There are many hangover cures we seem to live by: electrolyte-loaded Gatorade or Pedialyte, a good ol' Bloody Mary or perhaps a trip to the gym to sweat out all that booze and regret (lots of regret). And though one professor at Penn Medicine told Time in December that there’s no magic remedy to treat all side effects of one too many cocktails, scientists have found success with a hangover pill they've been testing on mice.
UCLA chemical engineering professor (and self-proclaimed "wine enthusiast") Yunfeng Lu and his team — Keck School of Medicine professor Cheng Ji and a UCLA grad student — have created a way to significantly reduce the negative effects of alcohol. Their answer? Capsules filled with natural enzymes found in liver cells that help you process booze faster.
Not only would this "help people enjoy wine or cocktails or beer without a hangover," it would also "create a lifesaving therapy to treat intoxication and overdose victims in the ER," Lu wrote in an essay published on The Conversation. Unlike pills on the market with a list of ingredients (numerous vitamins, minerals and liver enzymes), or tablets targeting pain relief, Lu's antidote, in its entirety, contains three of these natural enzymes: alcohol oxidase (AOx), catalase (CAT) and aldehyde dehydrogenase (ALDH).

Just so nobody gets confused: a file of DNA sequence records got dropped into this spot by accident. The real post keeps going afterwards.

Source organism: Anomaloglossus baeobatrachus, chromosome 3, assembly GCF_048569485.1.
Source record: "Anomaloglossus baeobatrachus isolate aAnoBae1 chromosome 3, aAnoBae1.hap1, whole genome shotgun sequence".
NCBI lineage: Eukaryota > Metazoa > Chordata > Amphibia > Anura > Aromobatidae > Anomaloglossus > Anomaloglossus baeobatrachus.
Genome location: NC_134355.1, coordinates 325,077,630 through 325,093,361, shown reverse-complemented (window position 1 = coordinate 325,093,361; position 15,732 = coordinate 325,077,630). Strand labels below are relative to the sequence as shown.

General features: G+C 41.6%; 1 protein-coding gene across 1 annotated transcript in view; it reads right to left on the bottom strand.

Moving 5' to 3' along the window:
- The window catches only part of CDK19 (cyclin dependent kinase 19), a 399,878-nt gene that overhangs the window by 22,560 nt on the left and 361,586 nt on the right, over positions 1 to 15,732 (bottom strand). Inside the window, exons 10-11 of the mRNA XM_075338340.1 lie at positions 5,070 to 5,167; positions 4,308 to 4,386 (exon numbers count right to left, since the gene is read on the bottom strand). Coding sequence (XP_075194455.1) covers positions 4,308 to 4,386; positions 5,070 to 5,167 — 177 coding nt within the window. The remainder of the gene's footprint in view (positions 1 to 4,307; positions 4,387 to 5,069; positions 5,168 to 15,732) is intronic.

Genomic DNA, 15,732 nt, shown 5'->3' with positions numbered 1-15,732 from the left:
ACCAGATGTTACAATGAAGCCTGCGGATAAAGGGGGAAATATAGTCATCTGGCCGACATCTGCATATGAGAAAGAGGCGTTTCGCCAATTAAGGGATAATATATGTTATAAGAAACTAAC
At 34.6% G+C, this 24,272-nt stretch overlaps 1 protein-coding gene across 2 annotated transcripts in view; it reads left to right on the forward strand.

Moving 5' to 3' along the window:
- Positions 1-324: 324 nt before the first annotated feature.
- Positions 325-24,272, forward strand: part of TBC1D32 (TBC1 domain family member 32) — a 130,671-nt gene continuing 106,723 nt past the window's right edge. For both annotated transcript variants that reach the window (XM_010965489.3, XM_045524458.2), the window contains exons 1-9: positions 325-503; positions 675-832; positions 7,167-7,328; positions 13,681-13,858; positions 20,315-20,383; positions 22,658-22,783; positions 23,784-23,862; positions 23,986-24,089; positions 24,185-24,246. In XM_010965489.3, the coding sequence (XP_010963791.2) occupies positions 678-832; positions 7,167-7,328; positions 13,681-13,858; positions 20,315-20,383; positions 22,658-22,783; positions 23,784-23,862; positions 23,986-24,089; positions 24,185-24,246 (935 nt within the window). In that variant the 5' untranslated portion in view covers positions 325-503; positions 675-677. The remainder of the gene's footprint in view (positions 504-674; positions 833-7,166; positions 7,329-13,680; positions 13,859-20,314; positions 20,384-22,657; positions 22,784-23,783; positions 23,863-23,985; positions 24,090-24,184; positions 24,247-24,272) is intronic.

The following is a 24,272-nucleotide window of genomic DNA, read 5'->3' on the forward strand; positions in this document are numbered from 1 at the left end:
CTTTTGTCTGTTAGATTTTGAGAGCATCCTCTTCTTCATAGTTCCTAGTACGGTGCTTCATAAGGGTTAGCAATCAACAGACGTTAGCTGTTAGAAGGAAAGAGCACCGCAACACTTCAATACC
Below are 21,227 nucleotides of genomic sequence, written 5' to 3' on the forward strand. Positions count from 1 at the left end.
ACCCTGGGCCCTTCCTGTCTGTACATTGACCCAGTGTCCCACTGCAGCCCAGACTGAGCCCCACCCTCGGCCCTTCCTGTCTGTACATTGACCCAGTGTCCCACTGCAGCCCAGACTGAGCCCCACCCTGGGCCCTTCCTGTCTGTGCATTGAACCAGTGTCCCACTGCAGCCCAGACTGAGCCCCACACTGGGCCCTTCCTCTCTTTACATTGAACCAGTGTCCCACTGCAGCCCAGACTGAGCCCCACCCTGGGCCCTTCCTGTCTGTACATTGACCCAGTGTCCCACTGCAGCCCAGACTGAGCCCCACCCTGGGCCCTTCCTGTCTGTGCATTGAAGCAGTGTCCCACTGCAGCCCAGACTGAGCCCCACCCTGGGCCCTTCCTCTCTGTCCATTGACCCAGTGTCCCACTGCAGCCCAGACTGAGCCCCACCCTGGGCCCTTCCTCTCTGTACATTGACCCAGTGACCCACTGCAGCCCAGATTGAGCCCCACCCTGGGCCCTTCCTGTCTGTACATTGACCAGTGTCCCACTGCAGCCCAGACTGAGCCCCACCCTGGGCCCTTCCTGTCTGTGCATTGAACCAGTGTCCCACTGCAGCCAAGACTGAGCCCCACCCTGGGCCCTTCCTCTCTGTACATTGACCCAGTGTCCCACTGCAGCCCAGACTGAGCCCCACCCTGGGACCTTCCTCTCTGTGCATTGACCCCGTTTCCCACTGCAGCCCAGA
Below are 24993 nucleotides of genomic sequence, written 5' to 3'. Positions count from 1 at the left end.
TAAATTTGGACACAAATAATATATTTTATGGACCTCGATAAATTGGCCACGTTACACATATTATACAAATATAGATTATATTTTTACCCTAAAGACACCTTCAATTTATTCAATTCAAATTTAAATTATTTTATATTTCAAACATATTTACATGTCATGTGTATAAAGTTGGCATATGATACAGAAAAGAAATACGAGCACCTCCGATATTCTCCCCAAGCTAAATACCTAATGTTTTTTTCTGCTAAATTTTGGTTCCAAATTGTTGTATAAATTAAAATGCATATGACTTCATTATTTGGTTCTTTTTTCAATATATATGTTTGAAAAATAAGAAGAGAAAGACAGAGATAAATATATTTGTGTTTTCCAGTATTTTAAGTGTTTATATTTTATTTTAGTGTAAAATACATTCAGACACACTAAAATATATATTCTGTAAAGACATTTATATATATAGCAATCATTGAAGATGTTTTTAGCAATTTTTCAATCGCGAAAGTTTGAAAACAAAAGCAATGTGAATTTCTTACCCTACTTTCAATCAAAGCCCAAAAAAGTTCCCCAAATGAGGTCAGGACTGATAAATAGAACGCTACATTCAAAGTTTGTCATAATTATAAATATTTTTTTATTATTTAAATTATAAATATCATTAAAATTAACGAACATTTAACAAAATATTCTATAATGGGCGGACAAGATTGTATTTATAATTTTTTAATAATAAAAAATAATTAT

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Lu went on to write that they wrapped these enzymes in a shell approved by the U.S. Food and Drug Administration and tested the effects on intoxicated mice: "We then injected these nanocapsules into the veins of drunk mice where they hurtled through the circulatory system, eventually arriving in the liver where they entered the cells and served as mini–reactors to digest alcohol."
The results were promising: Mice who received the hangover pill experienced a 45 percent decrease in their blood alcohol level in just four hours compared to mice who didn’t get the pill.
Lu also noted that blood concentration of acetaldehyde, "a highly toxic compound that is carcinogenic, causes headaches and vomiting, makes people blush after drinking, and is produced during the normal alcohol metabolism," stayed very low. The mice given these enzymes woke from "alcohol-induced slumber" faster than the poor mice who hadn't received them.
This team is undergoing tests to make sure the hangover pill doesn’t trigger side effects, and if they’re deemed safe for humans, clinical trials will start as early as next year.
The pills, which have the "ability to efficiently break down alcohol quickly, should help patients wake up earlier and prevent alcohol poisoning," Lu concluded. "It should also protect their liver from alcohol-associated stress and damage." He may have answered our prayers — and maybe you'll be able to say bye-bye to Bloody Mary mornings after all.